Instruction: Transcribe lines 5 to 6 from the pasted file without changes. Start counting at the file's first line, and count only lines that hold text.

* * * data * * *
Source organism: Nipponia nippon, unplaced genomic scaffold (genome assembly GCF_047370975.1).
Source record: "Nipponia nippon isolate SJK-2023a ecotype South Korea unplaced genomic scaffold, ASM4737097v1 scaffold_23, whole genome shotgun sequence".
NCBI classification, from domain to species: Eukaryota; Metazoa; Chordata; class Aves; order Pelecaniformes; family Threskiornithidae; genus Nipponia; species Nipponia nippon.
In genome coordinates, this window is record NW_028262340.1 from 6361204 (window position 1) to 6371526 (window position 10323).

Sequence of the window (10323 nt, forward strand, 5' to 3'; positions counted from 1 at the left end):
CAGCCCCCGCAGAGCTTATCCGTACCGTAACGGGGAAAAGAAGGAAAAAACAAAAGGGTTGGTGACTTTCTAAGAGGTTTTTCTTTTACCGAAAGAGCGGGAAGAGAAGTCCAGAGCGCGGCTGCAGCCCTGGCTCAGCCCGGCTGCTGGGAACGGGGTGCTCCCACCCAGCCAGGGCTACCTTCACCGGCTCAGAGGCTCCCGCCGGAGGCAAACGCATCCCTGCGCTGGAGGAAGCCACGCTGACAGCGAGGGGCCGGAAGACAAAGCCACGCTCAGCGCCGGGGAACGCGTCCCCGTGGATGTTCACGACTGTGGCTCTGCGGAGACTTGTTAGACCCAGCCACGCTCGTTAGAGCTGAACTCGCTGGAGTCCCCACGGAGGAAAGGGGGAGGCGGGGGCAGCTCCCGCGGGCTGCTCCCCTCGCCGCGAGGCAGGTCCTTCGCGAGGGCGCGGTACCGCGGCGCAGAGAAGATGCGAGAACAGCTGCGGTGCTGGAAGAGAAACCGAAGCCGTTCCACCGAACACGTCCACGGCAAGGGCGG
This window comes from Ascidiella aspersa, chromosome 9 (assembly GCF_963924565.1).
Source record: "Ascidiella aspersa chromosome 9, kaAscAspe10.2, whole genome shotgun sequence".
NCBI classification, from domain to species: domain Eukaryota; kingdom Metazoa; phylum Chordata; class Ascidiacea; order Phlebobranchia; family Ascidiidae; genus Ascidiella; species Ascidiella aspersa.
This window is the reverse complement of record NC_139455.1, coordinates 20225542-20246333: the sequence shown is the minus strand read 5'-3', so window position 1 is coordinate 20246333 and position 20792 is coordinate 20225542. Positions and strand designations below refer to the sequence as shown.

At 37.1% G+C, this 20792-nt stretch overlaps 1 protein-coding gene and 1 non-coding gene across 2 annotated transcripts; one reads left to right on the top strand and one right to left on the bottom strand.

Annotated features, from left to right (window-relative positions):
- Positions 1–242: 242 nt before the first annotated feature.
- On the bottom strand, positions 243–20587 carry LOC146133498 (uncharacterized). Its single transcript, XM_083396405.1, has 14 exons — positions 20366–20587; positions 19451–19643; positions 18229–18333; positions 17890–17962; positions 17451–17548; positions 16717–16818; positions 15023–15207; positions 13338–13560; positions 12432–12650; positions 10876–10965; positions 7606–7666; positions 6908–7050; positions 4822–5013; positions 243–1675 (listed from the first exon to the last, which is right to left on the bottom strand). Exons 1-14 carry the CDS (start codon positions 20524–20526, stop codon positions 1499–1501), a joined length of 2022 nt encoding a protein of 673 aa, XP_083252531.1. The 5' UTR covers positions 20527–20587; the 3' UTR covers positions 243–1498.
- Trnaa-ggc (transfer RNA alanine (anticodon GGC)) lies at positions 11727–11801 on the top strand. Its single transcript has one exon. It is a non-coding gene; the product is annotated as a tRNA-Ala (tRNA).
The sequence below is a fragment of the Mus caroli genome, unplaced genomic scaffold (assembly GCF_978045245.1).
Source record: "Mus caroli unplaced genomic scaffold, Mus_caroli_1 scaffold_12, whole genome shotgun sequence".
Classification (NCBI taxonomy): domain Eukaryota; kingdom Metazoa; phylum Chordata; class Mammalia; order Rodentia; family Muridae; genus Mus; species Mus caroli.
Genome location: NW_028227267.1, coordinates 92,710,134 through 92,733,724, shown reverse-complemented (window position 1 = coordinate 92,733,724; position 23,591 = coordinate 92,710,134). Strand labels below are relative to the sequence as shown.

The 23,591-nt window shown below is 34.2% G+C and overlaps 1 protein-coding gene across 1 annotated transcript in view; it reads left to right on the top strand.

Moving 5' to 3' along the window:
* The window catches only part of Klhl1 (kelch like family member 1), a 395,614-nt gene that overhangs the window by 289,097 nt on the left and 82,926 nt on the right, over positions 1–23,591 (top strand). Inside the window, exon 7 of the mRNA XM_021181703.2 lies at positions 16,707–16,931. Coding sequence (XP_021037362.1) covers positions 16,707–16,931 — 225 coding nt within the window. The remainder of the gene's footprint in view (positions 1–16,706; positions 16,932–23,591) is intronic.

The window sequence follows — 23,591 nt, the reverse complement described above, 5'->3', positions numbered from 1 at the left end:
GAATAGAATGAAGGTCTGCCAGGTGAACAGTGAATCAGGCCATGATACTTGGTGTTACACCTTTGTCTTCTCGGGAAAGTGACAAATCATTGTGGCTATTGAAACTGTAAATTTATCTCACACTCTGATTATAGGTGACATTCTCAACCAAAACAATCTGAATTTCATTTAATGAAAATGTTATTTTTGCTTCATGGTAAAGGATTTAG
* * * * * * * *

Sequence of the window (10323 nt, forward strand, 5' to 3'; positions counted from 1 at the left end):
CAGCCCCCGCAGAGCTTATCCGTACCGTAACGGGGAAAAGAAGGAAAAAACAAAAGGGTTGGTGACTTTCTAAGAGGTTTTTCTTTTACCGAAAGAGCGGGAAGAGAAGTCCAGAGCGCGGCTGCAGCCCTGGCTCAGCCCGGCTGCTGGGAACGGGGTGCTCCCACCCAGCCAGGGCTACCTTCACCGGCTCAGAGGCTCCCGCCGGAGGCAAACGCATCCCTGCGCTGGAGGAAGCCACGCTGACAGCGAGGGGCCGGAAGACAAAGCCACGCTCAGCGCCGGGGAACGCGTCCCCGTGGATGTTCACGACTGTGGCTCTGCGGAGACTTGTTAGACCCAGCCACGCTCGTTAGAGCTGAACTCGCTGGAGTCCCCACGGAGGAAAGGGGGAGGCGGGGGCAGCTCCCGCGGGCTGCTCCCCTCGCCGCGAGGCAGGTCCTTCGCGAGGGCGCGGTACCGCGGCGCAGAGAAGATGCGAGAACAGCTGCGGTGCTGGAAGAGAAACCGAAGCCGTTCCACCGAACACGTCCACGGCAAGGGCGG